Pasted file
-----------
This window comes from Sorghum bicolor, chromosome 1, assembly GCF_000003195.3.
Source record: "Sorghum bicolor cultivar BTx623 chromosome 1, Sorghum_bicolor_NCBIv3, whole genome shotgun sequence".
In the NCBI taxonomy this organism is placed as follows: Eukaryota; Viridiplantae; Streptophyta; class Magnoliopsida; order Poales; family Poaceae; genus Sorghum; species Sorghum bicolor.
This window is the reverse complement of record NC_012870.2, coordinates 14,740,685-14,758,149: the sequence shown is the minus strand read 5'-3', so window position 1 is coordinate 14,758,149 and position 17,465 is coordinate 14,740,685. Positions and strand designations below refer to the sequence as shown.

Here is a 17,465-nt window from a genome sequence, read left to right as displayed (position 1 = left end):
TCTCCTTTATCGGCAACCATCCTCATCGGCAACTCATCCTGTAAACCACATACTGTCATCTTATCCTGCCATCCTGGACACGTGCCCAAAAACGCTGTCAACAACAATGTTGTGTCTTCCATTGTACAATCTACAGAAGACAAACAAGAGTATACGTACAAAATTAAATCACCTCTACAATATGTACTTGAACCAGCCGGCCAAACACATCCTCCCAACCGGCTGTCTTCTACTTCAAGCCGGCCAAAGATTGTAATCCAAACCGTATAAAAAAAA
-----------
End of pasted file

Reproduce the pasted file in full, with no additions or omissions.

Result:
This window comes from Sorghum bicolor, chromosome 1, assembly GCF_000003195.3.
Source record: "Sorghum bicolor cultivar BTx623 chromosome 1, Sorghum_bicolor_NCBIv3, whole genome shotgun sequence".
In the NCBI taxonomy this organism is placed as follows: Eukaryota; Viridiplantae; Streptophyta; class Magnoliopsida; order Poales; family Poaceae; genus Sorghum; species Sorghum bicolor.
This window is the reverse complement of record NC_012870.2, coordinates 14,740,685-14,758,149: the sequence shown is the minus strand read 5'-3', so window position 1 is coordinate 14,758,149 and position 17,465 is coordinate 14,740,685. Positions and strand designations below refer to the sequence as shown.

Here is a 17,465-nt window from a genome sequence, read left to right as displayed (position 1 = left end):
TCTCCTTTATCGGCAACCATCCTCATCGGCAACTCATCCTGTAAACCACATACTGTCATCTTATCCTGCCATCCTGGACACGTGCCCAAAAACGCTGTCAACAACAATGTTGTGTCTTCCATTGTACAATCTACAGAAGACAAACAAGAGTATACGTACAAAATTAAATCACCTCTACAATATGTACTTGAACCAGCCGGCCAAACACATCCTCCCAACCGGCTGTCTTCTACTTCAAGCCGGCCAAAGATTGTAATCCAAACCGTATAAAAAAAA